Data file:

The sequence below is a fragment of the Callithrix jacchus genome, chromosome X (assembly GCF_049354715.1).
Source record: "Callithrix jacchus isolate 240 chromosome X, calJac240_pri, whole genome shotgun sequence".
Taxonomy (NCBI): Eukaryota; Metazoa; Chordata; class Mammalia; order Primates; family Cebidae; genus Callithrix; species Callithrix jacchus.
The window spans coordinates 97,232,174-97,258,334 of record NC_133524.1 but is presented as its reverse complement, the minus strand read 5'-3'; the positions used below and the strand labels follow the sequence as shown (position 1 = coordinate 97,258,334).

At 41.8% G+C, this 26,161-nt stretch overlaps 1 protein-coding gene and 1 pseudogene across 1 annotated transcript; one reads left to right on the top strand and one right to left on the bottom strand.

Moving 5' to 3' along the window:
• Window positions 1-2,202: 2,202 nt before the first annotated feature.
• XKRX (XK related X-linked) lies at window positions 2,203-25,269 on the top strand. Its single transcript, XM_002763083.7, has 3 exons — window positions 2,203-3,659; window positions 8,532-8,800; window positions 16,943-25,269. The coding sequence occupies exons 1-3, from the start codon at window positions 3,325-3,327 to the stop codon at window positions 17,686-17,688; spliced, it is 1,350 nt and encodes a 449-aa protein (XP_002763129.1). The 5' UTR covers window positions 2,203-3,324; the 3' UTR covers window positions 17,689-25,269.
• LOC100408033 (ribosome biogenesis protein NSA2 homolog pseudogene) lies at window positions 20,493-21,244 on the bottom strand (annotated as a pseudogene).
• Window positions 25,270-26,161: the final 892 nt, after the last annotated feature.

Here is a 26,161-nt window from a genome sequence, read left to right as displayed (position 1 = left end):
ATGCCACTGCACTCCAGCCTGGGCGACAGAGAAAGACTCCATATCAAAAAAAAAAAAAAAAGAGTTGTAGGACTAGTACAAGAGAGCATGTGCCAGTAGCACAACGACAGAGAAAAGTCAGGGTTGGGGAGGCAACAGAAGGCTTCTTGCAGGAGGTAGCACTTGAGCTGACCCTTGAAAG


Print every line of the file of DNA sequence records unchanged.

The sequence below is a fragment of the Callithrix jacchus genome, chromosome X (assembly GCF_049354715.1).
Source record: "Callithrix jacchus isolate 240 chromosome X, calJac240_pri, whole genome shotgun sequence".
Taxonomy (NCBI): Eukaryota; Metazoa; Chordata; class Mammalia; order Primates; family Cebidae; genus Callithrix; species Callithrix jacchus.
The window spans coordinates 97,232,174-97,258,334 of record NC_133524.1 but is presented as its reverse complement, the minus strand read 5'-3'; the positions used below and the strand labels follow the sequence as shown (position 1 = coordinate 97,258,334).

At 41.8% G+C, this 26,161-nt stretch overlaps 1 protein-coding gene and 1 pseudogene across 1 annotated transcript; one reads left to right on the top strand and one right to left on the bottom strand.

Moving 5' to 3' along the window:
• Window positions 1-2,202: 2,202 nt before the first annotated feature.
• XKRX (XK related X-linked) lies at window positions 2,203-25,269 on the top strand. Its single transcript, XM_002763083.7, has 3 exons — window positions 2,203-3,659; window positions 8,532-8,800; window positions 16,943-25,269. The coding sequence occupies exons 1-3, from the start codon at window positions 3,325-3,327 to the stop codon at window positions 17,686-17,688; spliced, it is 1,350 nt and encodes a 449-aa protein (XP_002763129.1). The 5' UTR covers window positions 2,203-3,324; the 3' UTR covers window positions 17,689-25,269.
• LOC100408033 (ribosome biogenesis protein NSA2 homolog pseudogene) lies at window positions 20,493-21,244 on the bottom strand (annotated as a pseudogene).
• Window positions 25,270-26,161: the final 892 nt, after the last annotated feature.

Here is a 26,161-nt window from a genome sequence, read left to right as displayed (position 1 = left end):
ATGCCACTGCACTCCAGCCTGGGCGACAGAGAAAGACTCCATATCAAAAAAAAAAAAAAAAGAGTTGTAGGACTAGTACAAGAGAGCATGTGCCAGTAGCACAACGACAGAGAAAAGTCAGGGTTGGGGAGGCAACAGAAGGCTTCTTGCAGGAGGTAGCACTTGAGCTGACCCTTGAAAG